Caribbean nations are demanding trillions of dollars and a formal apology from European countries for their involvement in the transatlantic slave trade. Such a deal could affect other nations for their involvement, including the US.
Aiming for “International Reconciliation”
Caricom, a union of 15 Caribbean countries, has unveiled a ten-point plan to negotiate a financial settlement with Britain, France, Spain, and Denmark, aiming for “international reconciliation.”
This ambitious plan includes financial reparations, a full formal apology, funding for education and healthcare, technology transfers, and even debt cancellation.
Countries “Owe” Figures in the Trillions
A report by American consulting firm Brattle for Caricom revealed jaw-dropping figures: Britain owes $19.6 trillion, Spain owes $6.3 trillion, France owes $6.5 trillion, and Jamaica is owed a staggering $9.5 trillion.
Professor Verene Shepherd, the vice-chairwoman of Caricom’s reparations commission, stressed the need for a starting point in negotiations, given the enormity of the crime and responsibility.
Statements of Regret “Fall Short”
Caricom insisted that “statements of regret” from some European governments fall short, “The crime is huge. The responsibility for what happened is huge.”
While the King of the Netherlands offered a formal apology for his nation’s ties to slavery, the British Government has not taken a similar step.
In 2021, King Charles acknowledged Britain’s involvement in the slave trade as the “darkest days of our past” during a visit to Barbados.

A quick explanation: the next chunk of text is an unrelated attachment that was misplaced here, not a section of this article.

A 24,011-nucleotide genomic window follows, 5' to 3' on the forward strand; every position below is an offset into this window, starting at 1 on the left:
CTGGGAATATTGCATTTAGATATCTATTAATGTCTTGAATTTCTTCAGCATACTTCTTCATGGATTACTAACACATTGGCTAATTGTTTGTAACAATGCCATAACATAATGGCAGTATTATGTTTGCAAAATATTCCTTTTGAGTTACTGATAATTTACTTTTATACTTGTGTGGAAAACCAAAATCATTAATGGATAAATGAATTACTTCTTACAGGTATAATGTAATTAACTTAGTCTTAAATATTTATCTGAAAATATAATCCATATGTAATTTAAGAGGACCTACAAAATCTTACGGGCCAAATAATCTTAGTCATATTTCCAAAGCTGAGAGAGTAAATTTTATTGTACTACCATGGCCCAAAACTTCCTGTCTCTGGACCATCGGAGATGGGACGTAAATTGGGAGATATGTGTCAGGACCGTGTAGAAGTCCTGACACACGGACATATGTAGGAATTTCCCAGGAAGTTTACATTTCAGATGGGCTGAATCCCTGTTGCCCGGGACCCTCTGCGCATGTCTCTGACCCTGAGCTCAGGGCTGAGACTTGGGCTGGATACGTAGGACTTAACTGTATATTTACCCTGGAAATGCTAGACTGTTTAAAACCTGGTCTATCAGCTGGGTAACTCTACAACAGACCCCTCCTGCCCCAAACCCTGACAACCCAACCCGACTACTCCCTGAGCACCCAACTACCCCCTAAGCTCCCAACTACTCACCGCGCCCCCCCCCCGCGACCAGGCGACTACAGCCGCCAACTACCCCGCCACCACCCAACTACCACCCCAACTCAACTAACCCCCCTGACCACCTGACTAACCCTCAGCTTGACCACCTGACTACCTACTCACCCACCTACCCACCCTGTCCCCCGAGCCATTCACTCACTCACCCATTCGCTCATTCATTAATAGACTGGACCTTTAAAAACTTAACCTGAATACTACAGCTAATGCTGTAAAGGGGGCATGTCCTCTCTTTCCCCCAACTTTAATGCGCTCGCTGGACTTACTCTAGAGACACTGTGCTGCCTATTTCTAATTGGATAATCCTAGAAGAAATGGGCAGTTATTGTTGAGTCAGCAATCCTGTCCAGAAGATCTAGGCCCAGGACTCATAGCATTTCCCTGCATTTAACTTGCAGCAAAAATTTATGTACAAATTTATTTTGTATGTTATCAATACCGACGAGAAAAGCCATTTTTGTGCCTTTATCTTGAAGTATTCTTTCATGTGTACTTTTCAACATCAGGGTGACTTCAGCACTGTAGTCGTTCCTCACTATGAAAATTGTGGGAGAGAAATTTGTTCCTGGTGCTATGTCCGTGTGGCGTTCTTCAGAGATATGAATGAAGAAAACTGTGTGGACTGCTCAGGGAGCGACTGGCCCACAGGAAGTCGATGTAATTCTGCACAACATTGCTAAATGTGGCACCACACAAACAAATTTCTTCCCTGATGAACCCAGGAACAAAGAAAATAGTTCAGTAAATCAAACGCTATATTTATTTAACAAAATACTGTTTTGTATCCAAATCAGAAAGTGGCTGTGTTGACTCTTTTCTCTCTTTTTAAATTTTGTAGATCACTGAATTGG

British PM: “Not the Right Way Forward”
However, in the House of Commons in April, Prime Minister Rishi Sunak refused to offer a formal apology or commit to “reparatory justice” through reparations, saying that “trying to unpick our history is not the right way forward, and it’s not something that we will focus our energies on.”
Former BBC correspondent Laura Trevelyan made headlines by donating £100,000 in reparations to the University of West Indies (UWI) in Grenada due to her family’s historical ties to slavery.
Arley Gill, chair of Grenada’s Reparations Commission, hopes that King Charles will reconsider the issue of reparations and make a profound statement, beginning with an apology and allocating resources for “reparative justice.”
Caribbean Nations Standing Firm
Gill emphasized that the call is not for the Royal family to suffer but rather to engage in discussions about what can be made available for reparative justice.
Caribbean nations are standing firm, seeking fair compensation for the enduring impact of the transatlantic slave trade.
The outcome of these negotiations could reshape international relations and set a precedent for addressing historical injustices, especially those in the US.
Featured Image Credit: Shutterstock / Daniel Samray